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In a recent interview, candidate for the Democratic presidential nomination Bernie Sanders took issue with Apple's reliance on Chinese manufacturing partners, a position voiced earlier in the campaign cycle by Republican demagogue Donald Trump.
Apple came up first in a wide-ranging point-by-point platform discussion with the New York Daily News, and while Sanders didn't go so far as to say the company was one of the corporate fat cats "destroying the fabric of America," he did express disappointment in Apple's decision to offshore a bulk of its manufacturing needs.
"No, Apple is not destroying the fabric of America," Sanders said, referencing his own oft-quoted, and colorful, illustration of corporate America. "But I do wish they'd be manufacturing some of their devices, here, in the United States rather than in China. And I do wish that they would not be trying to avoid paying their fair share of taxes."
Asked to name three corporations that do have an appetite for destruction, Sanders said, "JPMorgan Chase, and virtually every other major bank in this country."
Sanders' take on Apple is not uncommon. The company's high-flying financials and deep ties with Asian device makers like Foxconn are great fodder for political stump speeches on America's economic climate which, according to pols, can be summed up as hazy with a chance of doom. On the other side of the aisle — miles off center — Trump offered his own take on the current state of high-tech, albeit in a more forthright manner than his Democratic opponent.
In January, the steak-hocking business mogul promised that, when elected, he would force Apple into manufacturing its products in America rather than rely on overseas labor. As is his wont, Trump, an avid iPhone user, turned the rhetoric up to 11 a month later, calling for supporters to boycott Apple in an infamous hot take on the San Bernardino encryption row.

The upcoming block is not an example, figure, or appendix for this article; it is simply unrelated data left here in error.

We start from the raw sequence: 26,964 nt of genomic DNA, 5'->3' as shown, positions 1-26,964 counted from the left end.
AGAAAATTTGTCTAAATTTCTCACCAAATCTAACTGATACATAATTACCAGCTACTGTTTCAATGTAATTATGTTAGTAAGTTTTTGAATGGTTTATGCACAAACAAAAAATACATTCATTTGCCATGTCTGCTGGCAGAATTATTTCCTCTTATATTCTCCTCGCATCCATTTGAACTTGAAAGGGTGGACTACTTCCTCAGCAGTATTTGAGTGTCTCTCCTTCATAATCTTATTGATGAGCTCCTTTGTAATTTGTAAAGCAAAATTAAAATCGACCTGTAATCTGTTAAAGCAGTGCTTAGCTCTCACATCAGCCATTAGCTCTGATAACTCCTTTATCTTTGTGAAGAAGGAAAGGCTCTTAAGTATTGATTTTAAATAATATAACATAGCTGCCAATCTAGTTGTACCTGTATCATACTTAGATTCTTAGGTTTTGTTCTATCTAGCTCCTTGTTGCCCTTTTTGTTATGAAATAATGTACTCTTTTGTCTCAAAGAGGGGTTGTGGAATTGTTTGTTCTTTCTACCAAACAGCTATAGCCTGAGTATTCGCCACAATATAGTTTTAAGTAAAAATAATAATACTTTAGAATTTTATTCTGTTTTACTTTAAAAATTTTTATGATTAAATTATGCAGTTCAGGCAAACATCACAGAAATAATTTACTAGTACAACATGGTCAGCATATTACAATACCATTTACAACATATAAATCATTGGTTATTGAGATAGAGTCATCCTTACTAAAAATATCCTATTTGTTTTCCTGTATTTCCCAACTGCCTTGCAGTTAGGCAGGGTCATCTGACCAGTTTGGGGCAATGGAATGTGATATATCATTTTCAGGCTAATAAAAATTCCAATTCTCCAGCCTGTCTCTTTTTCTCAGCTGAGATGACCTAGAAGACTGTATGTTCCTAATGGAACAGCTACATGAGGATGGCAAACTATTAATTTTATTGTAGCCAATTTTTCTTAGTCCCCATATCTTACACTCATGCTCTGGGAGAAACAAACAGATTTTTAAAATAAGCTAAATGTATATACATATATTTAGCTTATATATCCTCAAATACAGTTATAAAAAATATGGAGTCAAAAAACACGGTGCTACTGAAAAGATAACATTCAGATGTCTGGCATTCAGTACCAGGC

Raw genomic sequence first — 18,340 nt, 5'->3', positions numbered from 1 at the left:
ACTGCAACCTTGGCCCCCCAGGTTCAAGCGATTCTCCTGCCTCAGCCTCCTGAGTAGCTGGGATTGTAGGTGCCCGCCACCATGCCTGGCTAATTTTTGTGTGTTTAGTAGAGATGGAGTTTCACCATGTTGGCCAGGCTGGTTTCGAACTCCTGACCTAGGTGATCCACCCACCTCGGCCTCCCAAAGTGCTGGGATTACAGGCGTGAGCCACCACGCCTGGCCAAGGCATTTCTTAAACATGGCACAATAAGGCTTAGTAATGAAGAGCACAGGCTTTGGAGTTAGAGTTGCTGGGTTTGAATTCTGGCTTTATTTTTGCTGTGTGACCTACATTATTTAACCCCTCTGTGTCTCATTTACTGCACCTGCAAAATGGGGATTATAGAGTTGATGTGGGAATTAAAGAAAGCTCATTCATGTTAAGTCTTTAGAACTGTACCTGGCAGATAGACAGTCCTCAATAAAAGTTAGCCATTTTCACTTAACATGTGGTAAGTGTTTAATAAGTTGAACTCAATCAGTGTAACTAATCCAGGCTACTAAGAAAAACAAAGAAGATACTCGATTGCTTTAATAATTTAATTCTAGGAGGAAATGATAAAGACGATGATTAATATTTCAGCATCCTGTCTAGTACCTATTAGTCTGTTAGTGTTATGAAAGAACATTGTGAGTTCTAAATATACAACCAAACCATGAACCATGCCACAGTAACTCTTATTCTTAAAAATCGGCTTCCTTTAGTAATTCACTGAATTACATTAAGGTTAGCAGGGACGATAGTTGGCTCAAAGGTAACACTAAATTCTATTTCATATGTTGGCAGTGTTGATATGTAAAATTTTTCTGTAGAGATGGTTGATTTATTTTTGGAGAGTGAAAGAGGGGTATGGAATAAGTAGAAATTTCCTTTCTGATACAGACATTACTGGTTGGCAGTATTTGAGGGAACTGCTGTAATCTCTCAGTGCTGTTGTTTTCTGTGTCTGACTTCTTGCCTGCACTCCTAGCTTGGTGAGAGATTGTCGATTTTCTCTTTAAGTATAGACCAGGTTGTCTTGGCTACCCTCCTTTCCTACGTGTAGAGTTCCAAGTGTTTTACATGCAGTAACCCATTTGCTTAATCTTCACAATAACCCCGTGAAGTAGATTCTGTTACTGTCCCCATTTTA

After holding out for what must have been an excruciating three weeks, Trump apparently succumbed, returning to iPhone for his usual Twitter tongue-lashings.
As it stands, only one Mac — the Mac Pro — is assembled stateside. In fact, many of the components powering Mac Pro, sourced from third-party vendors, are manufactured outside the U.S.
The tax issue is arguably more polarizing than Apple's supply chain strategy. Like many multinationals, including a number of fiscally bloated tech firms, Apple adheres to an accounting strategy that routes offshore moneys through subsidiaries in low- to no-tax zones, effectively avoiding high U.S. corporate tax rates. For Apple, the end result is a massive offshore cash pile worth more than $200 billion as of December.
Apple's technique has raised the ire of U.S. lawmakers keen on taking a slice of any repatriated funds, as well as international oversight bodies like the European Commission, which is currently investigating Apple's Irish dealings. It was estimated in January that Apple could owe more than $8 billion in European back taxes.
In the end, the sociopolitical arguments posed by Sanders, Trump and other state actors fall flat when measured against a working capitalist model. Manufacturing in America often goes hand-in-hand with extremely high overhead, as compared to equally efficient Chinese counterparts. Apple is a publicly traded company that, despite its admirable Supplier Responsibility and environmental side projects, is ultimately focused on the bottom line. Considering the financials, not to mention billions of dollars and man hours spent on establishing a diverse Asian supply chain, Apple is unlikely to "feel the Bern" anytime soon.